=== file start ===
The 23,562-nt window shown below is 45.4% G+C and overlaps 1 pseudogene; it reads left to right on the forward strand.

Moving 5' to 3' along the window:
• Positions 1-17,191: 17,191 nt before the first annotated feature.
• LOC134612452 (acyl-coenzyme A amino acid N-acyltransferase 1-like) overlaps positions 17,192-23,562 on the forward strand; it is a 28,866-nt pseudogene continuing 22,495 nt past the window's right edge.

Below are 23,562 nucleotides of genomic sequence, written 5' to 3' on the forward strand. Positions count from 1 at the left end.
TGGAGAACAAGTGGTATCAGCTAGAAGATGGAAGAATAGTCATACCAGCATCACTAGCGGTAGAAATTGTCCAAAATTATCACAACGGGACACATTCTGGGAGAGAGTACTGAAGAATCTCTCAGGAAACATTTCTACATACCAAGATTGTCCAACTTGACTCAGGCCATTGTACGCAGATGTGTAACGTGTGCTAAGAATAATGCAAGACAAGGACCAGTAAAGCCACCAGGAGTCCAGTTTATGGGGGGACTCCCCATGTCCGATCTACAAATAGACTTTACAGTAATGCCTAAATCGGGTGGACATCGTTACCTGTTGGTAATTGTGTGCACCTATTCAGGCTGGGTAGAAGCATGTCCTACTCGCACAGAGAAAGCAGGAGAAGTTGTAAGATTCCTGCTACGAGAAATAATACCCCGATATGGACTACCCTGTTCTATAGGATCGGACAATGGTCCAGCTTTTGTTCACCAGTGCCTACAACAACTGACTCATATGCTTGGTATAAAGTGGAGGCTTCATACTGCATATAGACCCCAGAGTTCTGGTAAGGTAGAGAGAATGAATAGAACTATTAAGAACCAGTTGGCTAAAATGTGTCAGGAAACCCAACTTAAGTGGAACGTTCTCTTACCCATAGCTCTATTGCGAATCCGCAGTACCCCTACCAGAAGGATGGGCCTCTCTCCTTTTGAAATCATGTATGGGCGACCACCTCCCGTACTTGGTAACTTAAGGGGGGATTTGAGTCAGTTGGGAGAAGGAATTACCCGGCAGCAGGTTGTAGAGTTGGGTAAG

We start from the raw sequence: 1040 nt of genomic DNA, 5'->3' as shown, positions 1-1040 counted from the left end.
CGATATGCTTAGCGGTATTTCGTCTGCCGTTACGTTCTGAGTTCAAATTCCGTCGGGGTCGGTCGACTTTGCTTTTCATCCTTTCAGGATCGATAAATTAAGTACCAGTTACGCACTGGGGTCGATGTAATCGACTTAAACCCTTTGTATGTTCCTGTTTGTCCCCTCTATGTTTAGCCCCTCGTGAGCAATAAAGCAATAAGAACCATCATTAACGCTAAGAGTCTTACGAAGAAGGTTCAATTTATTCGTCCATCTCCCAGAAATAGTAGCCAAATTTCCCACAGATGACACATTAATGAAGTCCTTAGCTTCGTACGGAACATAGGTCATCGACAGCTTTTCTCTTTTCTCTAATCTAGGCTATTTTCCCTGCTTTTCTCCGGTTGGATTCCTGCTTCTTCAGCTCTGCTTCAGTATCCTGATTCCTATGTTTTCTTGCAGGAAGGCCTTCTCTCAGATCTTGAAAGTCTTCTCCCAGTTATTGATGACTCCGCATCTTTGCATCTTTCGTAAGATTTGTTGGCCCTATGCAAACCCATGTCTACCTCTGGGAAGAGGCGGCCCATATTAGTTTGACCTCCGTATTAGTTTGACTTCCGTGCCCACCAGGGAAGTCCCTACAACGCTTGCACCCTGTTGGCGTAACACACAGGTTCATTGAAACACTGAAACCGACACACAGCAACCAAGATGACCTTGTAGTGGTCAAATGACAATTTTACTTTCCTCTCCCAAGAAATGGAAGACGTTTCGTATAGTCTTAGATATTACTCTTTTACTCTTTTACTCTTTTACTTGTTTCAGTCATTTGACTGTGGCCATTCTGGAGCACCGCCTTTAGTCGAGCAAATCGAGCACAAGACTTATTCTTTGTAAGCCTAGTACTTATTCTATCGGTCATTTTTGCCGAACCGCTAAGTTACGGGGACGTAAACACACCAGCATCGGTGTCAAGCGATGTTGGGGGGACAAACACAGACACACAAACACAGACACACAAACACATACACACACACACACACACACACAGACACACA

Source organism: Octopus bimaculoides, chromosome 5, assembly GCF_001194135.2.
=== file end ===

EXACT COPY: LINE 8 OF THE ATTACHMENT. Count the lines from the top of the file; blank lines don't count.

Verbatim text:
CGATATGCTTAGCGGTATTTCGTCTGCCGTTACGTTCTGAGTTCAAATTCCGTCGGGGTCGGTCGACTTTGCTTTTCATCCTTTCAGGATCGATAAATTAAGTACCAGTTACGCACTGGGGTCGATGTAATCGACTTAAACCCTTTGTATGTTCCTGTTTGTCCCCTCTATGTTTAGCCCCTCGTGAGCAATAAAGCAATAAGAACCATCATTAACGCTAAGAGTCTTACGAAGAAGGTTCAATTTATTCGTCCATCTCCCAGAAATAGTAGCCAAATTTCCCACAGATGACACATTAATGAAGTCCTTAGCTTCGTACGGAACATAGGTCATCGACAGCTTTTCTCTTTTCTCTAATCTAGGCTATTTTCCCTGCTTTTCTCCGGTTGGATTCCTGCTTCTTCAGCTCTGCTTCAGTATCCTGATTCCTATGTTTTCTTGCAGGAAGGCCTTCTCTCAGATCTTGAAAGTCTTCTCCCAGTTATTGATGACTCCGCATCTTTGCATCTTTCGTAAGATTTGTTGGCCCTATGCAAACCCATGTCTACCTCTGGGAAGAGGCGGCCCATATTAGTTTGACCTCCGTATTAGTTTGACTTCCGTGCCCACCAGGGAAGTCCCTACAACGCTTGCACCCTGTTGGCGTAACACACAGGTTCATTGAAACACTGAAACCGACACACAGCAACCAAGATGACCTTGTAGTGGTCAAATGACAATTTTACTTTCCTCTCCCAAGAAATGGAAGACGTTTCGTATAGTCTTAGATATTACTCTTTTACTCTTTTACTCTTTTACTTGTTTCAGTCATTTGACTGTGGCCATTCTGGAGCACCGCCTTTAGTCGAGCAAATCGAGCACAAGACTTATTCTTTGTAAGCCTAGTACTTATTCTATCGGTCATTTTTGCCGAACCGCTAAGTTACGGGGACGTAAACACACCAGCATCGGTGTCAAGCGATGTTGGGGGGACAAACACAGACACACAAACACAGACACACAAACACATACACACACACACACACACACACAGACACACA